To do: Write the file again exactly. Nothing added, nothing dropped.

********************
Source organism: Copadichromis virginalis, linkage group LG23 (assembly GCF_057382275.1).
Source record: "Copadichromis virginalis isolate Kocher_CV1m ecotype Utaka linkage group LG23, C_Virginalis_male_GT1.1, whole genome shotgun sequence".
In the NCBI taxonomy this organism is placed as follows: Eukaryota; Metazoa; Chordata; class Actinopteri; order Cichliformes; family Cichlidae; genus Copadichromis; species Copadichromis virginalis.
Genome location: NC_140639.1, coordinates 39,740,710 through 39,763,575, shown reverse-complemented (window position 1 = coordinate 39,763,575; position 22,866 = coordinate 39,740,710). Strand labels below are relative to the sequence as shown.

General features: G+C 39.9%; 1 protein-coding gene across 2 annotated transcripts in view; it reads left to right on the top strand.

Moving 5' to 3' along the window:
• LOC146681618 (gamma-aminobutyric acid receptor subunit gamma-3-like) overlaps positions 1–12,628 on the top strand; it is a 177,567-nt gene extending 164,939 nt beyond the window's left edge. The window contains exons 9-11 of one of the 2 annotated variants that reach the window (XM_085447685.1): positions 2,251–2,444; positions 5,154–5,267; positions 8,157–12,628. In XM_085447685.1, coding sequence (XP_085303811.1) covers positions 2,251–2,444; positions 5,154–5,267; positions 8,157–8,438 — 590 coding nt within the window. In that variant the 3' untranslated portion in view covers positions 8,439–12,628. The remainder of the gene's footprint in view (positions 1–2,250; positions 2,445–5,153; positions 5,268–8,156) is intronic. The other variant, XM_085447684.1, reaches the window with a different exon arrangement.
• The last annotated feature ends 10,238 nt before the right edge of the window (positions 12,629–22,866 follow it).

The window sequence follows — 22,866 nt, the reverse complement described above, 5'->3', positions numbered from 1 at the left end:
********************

Source organism: Copadichromis virginalis, linkage group LG23 (assembly GCF_057382275.1).
Source record: "Copadichromis virginalis isolate Kocher_CV1m ecotype Utaka linkage group LG23, C_Virginalis_male_GT1.1, whole genome shotgun sequence".
In the NCBI taxonomy this organism is placed as follows: Eukaryota; Metazoa; Chordata; class Actinopteri; order Cichliformes; family Cichlidae; genus Copadichromis; species Copadichromis virginalis.
Genome location: NC_140639.1, coordinates 39,740,710 through 39,763,575, shown reverse-complemented (window position 1 = coordinate 39,763,575; position 22,866 = coordinate 39,740,710). Strand labels below are relative to the sequence as shown.

General features: G+C 39.9%; 1 protein-coding gene across 2 annotated transcripts in view; it reads left to right on the top strand.

Moving 5' to 3' along the window:
• LOC146681618 (gamma-aminobutyric acid receptor subunit gamma-3-like) overlaps positions 1–12,628 on the top strand; it is a 177,567-nt gene extending 164,939 nt beyond the window's left edge. The window contains exons 9-11 of one of the 2 annotated variants that reach the window (XM_085447685.1): positions 2,251–2,444; positions 5,154–5,267; positions 8,157–12,628. In XM_085447685.1, coding sequence (XP_085303811.1) covers positions 2,251–2,444; positions 5,154–5,267; positions 8,157–8,438 — 590 coding nt within the window. In that variant the 3' untranslated portion in view covers positions 8,439–12,628. The remainder of the gene's footprint in view (positions 1–2,250; positions 2,445–5,153; positions 5,268–8,156) is intronic. The other variant, XM_085447684.1, reaches the window with a different exon arrangement.
• The last annotated feature ends 10,238 nt before the right edge of the window (positions 12,629–22,866 follow it).

The window sequence follows — 22,866 nt, the reverse complement described above, 5'->3', positions numbered from 1 at the left end: